Annus horribilis. That’s how Samir J Fancy, Chairman of Topaz’s parent company Renaissance, dubbed 2011 for the company. Profits across Topaz businesses slumped 77% in the first half of the year, and the engineering group posted a loss of $22.1 million on $172.5 million of revenue in 2011.

Former CEO Fazel Falzelbhoy left abruptly in July. Renaissance subsequently disclosed fraud committed by an individual in the firm’s marine business, together with problems with project delivery in the engineering business for which the copany was forced to make $30 million in loss provisions.

Topaz has now restructured, with Renaissance CEO Stephen Thomas at the tiller for the time being, and the oil and gas business – incorporating Adyard Abu Dhabi – standing alone under former Petrofac man Tony McKay (see interview on page 42).

Topaz may come back stronger than ever. Renaissance displayed admirable transparency in dealing with Topaz’s problems. As well as cleaning house, the company dumped unprofitable business segments.

Eagerly chasing new work, McKay says the engineering business will break even by the end of this year, and says Topaz’s facilties at Mussafah, Liwa and Fujairah give the firm the means to develop its niche EPC opportunity with a renewed focus on the UAE, and brownfield projects in particular.

Previous: 29 Mott MacDonald   Next: 27 Chiyoda Corp

27 Chiyoda Corp
Having constructed all Qatargas’s LNG plants, Qatar is a natural market for Japanese gas specialists Chiyoda, a fact reflected in the company’s involvement in the FEED stage at the $10.4 billion Barzan gas development project, and the firm’s role in building the QP/Shell Pearl GTL plant.

In August the firm also won an ‘on-demand’ EPCm contract from Qatargas for its seven LNG lines and other common facilities.

In November, Chiyoda won furnace replacement work for Iraq’s North Refineries Company at the aging Baiji plant, in a national sector which is set to take off over the next few years.

In Saudi Arabia, the company is working in Jubail on two contracts for thermal cracking and sweetening units for SATORP, with completion slated for 2013.

The company also announced a co-operation agreement with Saipem for collaboration on upstream and LNG projects. With plenty of offshore work up for grabs, the deal has the potential to add significantly to the company’s order book in the Middle East, so watch this space.

Previous: 28 Topaz Engineering & Marine     Next: 26 SNC Lavalin

26 SNC Lavalin
SNC-Lavalin had a mixed year. No major upstream contract wins were announced in the region, leading to a slide down our rankings. The firm also took a reputational blow after the arrest of Executive VP, Riadh Ben Aissa after allegations of corruption, fraud and money laundering tied to business deals in Libya.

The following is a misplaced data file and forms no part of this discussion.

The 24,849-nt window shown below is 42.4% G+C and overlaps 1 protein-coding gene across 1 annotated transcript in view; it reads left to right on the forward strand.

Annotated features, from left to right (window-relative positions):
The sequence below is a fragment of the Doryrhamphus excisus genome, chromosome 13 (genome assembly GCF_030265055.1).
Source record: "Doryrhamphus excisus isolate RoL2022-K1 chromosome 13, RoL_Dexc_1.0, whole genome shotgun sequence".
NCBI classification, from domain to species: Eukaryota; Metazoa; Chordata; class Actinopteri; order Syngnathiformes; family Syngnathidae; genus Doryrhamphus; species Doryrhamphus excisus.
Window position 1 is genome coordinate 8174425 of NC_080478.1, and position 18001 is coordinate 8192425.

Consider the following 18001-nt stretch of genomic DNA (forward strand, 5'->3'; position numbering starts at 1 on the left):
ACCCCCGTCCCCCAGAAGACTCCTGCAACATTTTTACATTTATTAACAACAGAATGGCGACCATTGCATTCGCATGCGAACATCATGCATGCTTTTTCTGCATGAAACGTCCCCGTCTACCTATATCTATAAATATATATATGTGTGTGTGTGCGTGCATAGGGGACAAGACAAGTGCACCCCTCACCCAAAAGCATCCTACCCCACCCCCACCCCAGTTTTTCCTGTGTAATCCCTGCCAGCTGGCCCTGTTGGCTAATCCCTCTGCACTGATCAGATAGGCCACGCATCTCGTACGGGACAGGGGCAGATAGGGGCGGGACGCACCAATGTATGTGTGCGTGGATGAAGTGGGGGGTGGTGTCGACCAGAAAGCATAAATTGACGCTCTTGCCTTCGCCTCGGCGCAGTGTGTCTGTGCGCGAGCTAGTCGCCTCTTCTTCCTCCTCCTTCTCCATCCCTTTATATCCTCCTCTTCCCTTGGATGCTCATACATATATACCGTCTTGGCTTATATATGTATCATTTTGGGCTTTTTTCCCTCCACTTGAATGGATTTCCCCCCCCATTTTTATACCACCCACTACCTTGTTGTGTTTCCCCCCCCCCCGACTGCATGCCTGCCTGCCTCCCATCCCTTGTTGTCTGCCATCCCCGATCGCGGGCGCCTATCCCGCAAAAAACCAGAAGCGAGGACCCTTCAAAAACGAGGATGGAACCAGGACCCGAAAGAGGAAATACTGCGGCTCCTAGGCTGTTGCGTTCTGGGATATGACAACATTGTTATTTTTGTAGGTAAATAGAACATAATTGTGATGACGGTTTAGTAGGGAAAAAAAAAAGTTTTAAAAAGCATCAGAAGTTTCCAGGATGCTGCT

SNC promptly fired Ben Aissa and says he should be held accountable if he did anything wrong.

However, SNC-L is primed for contract wins elsewhere in the region after a year of its GES+ contract with Aramco for engineering and project management services in Saudi Arabia.

The company’s work at the Rhourde Nouss gas complex in Algeria progresses, under which SNC-L is building infrastructure to collect raw gas at four gas fields, a natural gas processing plant and a CO2 reinjection facility in the Sahara. SNC-L is also doing conceptual work for Abu Dhabi’s Mubadala for a CCS plant.

Iraq’s Ministry of Oil has hired SNC-L to prepare studies for a planned overhaul of the country’s 1,500km oil and gas pipeline network and associated economic modelling.

For the first quarter ended March 31, 2012, net income was $67.1 million and the firm boasts a $10.5 billion backlog as of March 2012.

Hydrocarbons & chemical makes up 15% of the company by revenue and 5% of the company’s work is in the Middle East.

Previous: 27 Chiyoda Corp     Next: 25 Punj Lloyd

25 Punj Lloyd
India’s Punj Lloyd is going from strength to strength in the UAE, as it hoovers up mid-value projects of increasing complexity.

A prime example is the $197 million SAS flowlines and wellheads project for Abu Dhabi’s ADCO, slated for completion in 2014. Punj has been charged with the EPC work on 750km of flowlines at SAS and 160 wellheads at the three onshore fields.

Together with Tecnicas Reunidas, Punj Lloyd also won a contract worth $463 million for gas gathering at the massive Shah sour gas development in Abu Dhabi.

The company also has a sub-contract from Hyundai E&C for mechanical works, equipment and piping installations as part of the $1.7 billion offsites & utilities package at Habshan 5.

Another banner project won this year is the Bulk Oil Terminal at Jebel Ali in Dubai, which includes a 60km jet fuel pipeline to Dubai International Airport. Previously referred to as ‘Project Falcon,’ the facility will have state of the art oil terminal facilities with storage tank capacity of 141,000 cubic metres, including a tanker truck Loading system connected to the oil tanker berths and associated facilities.

The company reported analyst-beating group-wide net sales figures for Q1 2012 up 11.75% on the quarter and 35% year-on-year.